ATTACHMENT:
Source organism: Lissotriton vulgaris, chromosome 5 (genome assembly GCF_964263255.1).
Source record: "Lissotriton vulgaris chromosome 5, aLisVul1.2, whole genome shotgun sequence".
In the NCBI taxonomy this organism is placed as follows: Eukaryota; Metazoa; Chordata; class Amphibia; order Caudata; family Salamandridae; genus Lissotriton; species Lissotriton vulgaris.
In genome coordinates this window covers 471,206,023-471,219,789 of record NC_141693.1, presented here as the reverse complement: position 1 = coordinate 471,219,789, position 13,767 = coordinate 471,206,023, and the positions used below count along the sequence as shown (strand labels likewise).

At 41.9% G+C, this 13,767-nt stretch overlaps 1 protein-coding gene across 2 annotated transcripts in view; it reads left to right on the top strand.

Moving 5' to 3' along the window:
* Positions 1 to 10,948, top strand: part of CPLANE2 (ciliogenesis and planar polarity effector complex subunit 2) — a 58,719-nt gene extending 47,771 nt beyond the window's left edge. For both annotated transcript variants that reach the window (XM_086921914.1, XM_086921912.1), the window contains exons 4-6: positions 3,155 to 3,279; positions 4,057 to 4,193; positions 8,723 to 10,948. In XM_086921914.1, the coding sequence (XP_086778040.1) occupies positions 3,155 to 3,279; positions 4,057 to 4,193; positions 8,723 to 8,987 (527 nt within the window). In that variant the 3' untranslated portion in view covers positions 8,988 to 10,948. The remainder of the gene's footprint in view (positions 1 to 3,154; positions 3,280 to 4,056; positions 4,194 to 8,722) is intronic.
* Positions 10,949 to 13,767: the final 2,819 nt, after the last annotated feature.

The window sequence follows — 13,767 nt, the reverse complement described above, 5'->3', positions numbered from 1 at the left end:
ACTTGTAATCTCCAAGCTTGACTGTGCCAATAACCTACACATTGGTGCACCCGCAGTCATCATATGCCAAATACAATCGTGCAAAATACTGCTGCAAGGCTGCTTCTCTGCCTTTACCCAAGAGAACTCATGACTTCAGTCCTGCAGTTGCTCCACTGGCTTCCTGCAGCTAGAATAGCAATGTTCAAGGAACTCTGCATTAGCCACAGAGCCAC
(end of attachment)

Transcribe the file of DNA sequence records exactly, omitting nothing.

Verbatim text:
Source organism: Lissotriton vulgaris, chromosome 5 (genome assembly GCF_964263255.1).
Source record: "Lissotriton vulgaris chromosome 5, aLisVul1.2, whole genome shotgun sequence".
In the NCBI taxonomy this organism is placed as follows: Eukaryota; Metazoa; Chordata; class Amphibia; order Caudata; family Salamandridae; genus Lissotriton; species Lissotriton vulgaris.
In genome coordinates this window covers 471,206,023-471,219,789 of record NC_141693.1, presented here as the reverse complement: position 1 = coordinate 471,219,789, position 13,767 = coordinate 471,206,023, and the positions used below count along the sequence as shown (strand labels likewise).

At 41.9% G+C, this 13,767-nt stretch overlaps 1 protein-coding gene across 2 annotated transcripts in view; it reads left to right on the top strand.

Moving 5' to 3' along the window:
* Positions 1 to 10,948, top strand: part of CPLANE2 (ciliogenesis and planar polarity effector complex subunit 2) — a 58,719-nt gene extending 47,771 nt beyond the window's left edge. For both annotated transcript variants that reach the window (XM_086921914.1, XM_086921912.1), the window contains exons 4-6: positions 3,155 to 3,279; positions 4,057 to 4,193; positions 8,723 to 10,948. In XM_086921914.1, the coding sequence (XP_086778040.1) occupies positions 3,155 to 3,279; positions 4,057 to 4,193; positions 8,723 to 8,987 (527 nt within the window). In that variant the 3' untranslated portion in view covers positions 8,988 to 10,948. The remainder of the gene's footprint in view (positions 1 to 3,154; positions 3,280 to 4,056; positions 4,194 to 8,722) is intronic.
* Positions 10,949 to 13,767: the final 2,819 nt, after the last annotated feature.

The window sequence follows — 13,767 nt, the reverse complement described above, 5'->3', positions numbered from 1 at the left end:
ACTTGTAATCTCCAAGCTTGACTGTGCCAATAACCTACACATTGGTGCACCCGCAGTCATCATATGCCAAATACAATCGTGCAAAATACTGCTGCAAGGCTGCTTCTCTGCCTTTACCCAAGAGAACTCATGACTTCAGTCCTGCAGTTGCTCCACTGGCTTCCTGCAGCTAGAATAGCAATGTTCAAGGAACTCTGCATTAGCCACAGAGCCAC